In some situations, certain kinds of capital can be disregarded. This means they do not count towards the capital limits for means-tested benefits and are not included when calculating your tariff income or deemed income. For full details of the circumstances in which capital can be disregarded see the following information in our Welfare Benefits and Tax Credits Handbook (for subscribers):
- ‘Disregarded capital’ for UC
- ‘Disregarded capital’ for other means-tested benefits: under pension age
- ‘Disregarded capital’ for other means-tested benefits: over pension age
When the value of property can be disregarded
There are some circumstances when the value of your property can be disregarded. These include, for example:
- the home you live in – if you own the home you usually live in, its value is ignored. This includes if you are temporarily absent from the property, for example due to fleeing domestic abuse, but you are intending to return;
- your former home, if you have left it following relationship breakdown – the value of your property is ignored for 26 weeks (or 6 months, for UC) from the date you left the property, if you left it following the breakdown of your relationship. If your former partner still lives there and is a lone parent, the value of the property can be disregarded indefinitely;
- you are taking reasonable steps to dispose of the property – if you are taking reasonable steps to dispose of the property, its value is ignored for 26 weeks (or 6 months, for UC) from the date when you first took such steps. This could include listing the property with an estate agent, seeking legal advice to sell your share of the property to the other owner(s), or commencing proceedings to resolve financial issues on divorce or the dissolution of your civil partnership if your spouse or civil partner doesn’t agree to the sale. The disregard can continue for longer than 26 weeks/6 months if it is reasonable in the circumstances;
- you have sought legal advice or have started legal proceedings in order to occupy the property as your home – its value is disregarded for 26 weeks (or 6 months, for UC) from the date you first took such steps. For example, if you have left your home due to domestic abuse but have now applied for an occupation order (in England and Wales) or an exclusion order (in Scotland) to remove your ex-partner and allow you to move back in. This 26-week/6-month period can be extended if it is reasonable in the circumstances;
- if you sell your home or former home and intend to use the money from the sale to buy another home – the money you get from the sale is disregarded for 26 weeks (or 6 months, for UC) from the date of sale or, for UC, from the date you receive the money. You do not need to have decided to buy a particular property, but you need to have an intention, which is more than a ‘hope’ or ‘aspiration’. If you need longer to complete a purchase, your capital can continue to be disregarded as long as this is reasonable in the circumstances. For pension-age HB and pension credit, money you have which you intend to use to buy a property to live in can be ignored for a year from the date you receive it;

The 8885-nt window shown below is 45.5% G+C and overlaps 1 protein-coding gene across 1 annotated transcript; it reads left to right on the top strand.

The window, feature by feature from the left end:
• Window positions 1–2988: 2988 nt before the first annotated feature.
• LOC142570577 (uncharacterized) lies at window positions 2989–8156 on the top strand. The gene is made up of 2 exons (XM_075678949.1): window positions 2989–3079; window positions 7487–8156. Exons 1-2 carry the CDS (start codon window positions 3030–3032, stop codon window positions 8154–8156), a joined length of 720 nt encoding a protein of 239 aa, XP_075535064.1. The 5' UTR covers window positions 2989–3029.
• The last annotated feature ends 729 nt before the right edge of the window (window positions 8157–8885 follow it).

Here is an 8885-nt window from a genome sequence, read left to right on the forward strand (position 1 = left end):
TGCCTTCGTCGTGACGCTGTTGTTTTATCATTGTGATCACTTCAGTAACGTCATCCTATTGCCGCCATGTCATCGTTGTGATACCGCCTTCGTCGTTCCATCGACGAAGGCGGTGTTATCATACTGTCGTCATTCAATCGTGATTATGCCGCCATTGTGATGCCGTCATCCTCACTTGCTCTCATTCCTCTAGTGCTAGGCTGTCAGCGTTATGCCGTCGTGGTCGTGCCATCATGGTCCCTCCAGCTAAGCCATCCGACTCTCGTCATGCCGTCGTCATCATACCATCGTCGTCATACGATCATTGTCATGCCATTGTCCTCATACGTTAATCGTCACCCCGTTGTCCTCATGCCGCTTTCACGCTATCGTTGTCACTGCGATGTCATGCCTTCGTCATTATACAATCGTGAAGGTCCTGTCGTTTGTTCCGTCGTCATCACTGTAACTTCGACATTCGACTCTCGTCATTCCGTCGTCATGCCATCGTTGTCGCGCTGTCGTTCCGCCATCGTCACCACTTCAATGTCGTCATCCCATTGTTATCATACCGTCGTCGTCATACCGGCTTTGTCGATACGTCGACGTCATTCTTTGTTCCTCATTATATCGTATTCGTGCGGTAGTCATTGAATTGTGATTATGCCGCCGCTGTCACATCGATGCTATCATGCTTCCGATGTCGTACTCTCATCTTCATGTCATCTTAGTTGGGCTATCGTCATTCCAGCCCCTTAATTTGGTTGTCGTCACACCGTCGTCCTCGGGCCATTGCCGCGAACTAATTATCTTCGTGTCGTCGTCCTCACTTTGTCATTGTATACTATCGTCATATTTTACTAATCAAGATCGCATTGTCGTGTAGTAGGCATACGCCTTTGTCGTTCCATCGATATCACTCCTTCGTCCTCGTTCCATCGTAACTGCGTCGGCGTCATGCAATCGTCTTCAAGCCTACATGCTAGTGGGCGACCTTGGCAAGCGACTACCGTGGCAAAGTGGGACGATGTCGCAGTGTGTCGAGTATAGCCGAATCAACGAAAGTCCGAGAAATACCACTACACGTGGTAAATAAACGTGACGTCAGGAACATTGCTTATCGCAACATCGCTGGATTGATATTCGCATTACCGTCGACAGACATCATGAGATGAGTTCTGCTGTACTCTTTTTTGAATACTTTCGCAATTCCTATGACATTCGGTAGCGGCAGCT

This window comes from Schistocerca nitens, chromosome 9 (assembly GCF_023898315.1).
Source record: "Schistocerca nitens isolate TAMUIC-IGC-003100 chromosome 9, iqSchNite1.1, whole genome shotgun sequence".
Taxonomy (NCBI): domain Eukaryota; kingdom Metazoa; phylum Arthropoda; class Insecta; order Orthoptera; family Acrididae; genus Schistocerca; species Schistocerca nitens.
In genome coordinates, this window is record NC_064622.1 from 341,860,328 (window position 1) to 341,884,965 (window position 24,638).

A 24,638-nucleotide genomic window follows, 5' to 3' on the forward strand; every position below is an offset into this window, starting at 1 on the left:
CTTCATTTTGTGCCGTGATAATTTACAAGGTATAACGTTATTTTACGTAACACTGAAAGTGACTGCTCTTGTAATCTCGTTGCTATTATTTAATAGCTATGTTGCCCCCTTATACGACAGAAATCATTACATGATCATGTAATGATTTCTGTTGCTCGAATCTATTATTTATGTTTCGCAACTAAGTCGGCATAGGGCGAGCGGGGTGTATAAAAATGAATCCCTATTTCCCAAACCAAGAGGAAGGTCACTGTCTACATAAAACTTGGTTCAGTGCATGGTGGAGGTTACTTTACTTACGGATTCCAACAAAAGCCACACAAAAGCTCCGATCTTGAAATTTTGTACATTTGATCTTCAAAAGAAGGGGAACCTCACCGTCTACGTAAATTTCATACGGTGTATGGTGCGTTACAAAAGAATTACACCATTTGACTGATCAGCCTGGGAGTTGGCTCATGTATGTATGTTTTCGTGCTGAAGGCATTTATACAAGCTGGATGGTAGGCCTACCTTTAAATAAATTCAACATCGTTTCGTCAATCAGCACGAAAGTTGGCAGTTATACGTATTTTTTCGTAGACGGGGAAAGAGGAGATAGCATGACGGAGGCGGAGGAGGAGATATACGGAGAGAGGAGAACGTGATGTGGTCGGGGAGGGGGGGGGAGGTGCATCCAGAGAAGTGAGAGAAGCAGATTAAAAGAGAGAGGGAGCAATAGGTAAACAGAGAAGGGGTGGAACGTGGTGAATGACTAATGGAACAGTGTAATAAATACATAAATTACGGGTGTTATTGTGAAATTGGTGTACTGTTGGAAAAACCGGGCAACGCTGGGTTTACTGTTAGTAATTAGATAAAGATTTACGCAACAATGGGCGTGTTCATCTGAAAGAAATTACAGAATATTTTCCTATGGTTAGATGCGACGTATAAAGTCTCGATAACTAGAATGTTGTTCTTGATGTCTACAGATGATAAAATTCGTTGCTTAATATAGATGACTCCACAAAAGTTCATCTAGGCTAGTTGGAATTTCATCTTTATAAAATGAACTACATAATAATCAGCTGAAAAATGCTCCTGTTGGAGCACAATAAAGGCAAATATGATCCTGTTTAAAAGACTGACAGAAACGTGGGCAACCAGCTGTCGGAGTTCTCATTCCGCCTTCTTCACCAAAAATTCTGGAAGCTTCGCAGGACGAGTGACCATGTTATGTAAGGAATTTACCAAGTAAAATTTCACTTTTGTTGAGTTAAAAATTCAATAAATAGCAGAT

- if the property is occupied by your relative who is over pension age, or who has limited capability for work or, for IS, income-based JSA, income-related ESA, HB, and pension credit is ‘incapacitated’ – in this case the value of the property can be disregarded indefinitely if your relative continues to occupy the property and meet the criteria. ‘Incapacitated’ is not defined but guidance suggests that it includes anyone who receives or would be entitled to employment and support allowance, attendance allowance, disability living allowance or statutory sick pay. It may also include those entitled to personal independence payment, adult disability payment or child disability payment, although it may be arguable that a broader interpretation should apply; and
- other circumstances when the value of a property can be disregarded – the value of a property can also be ignored if you have acquired the property but have not yet moved in and intend to live in it within 26 weeks (or 6 months, for UC) of acquiring it, or if essential repairs or alterations are being carried out to make the property fit for you to occupy as your home, for 26 weeks (or 6 months for UC) from when you first took steps to carry them out. In both cases the disregard can continue for longer if it is reasonable in the circumstances.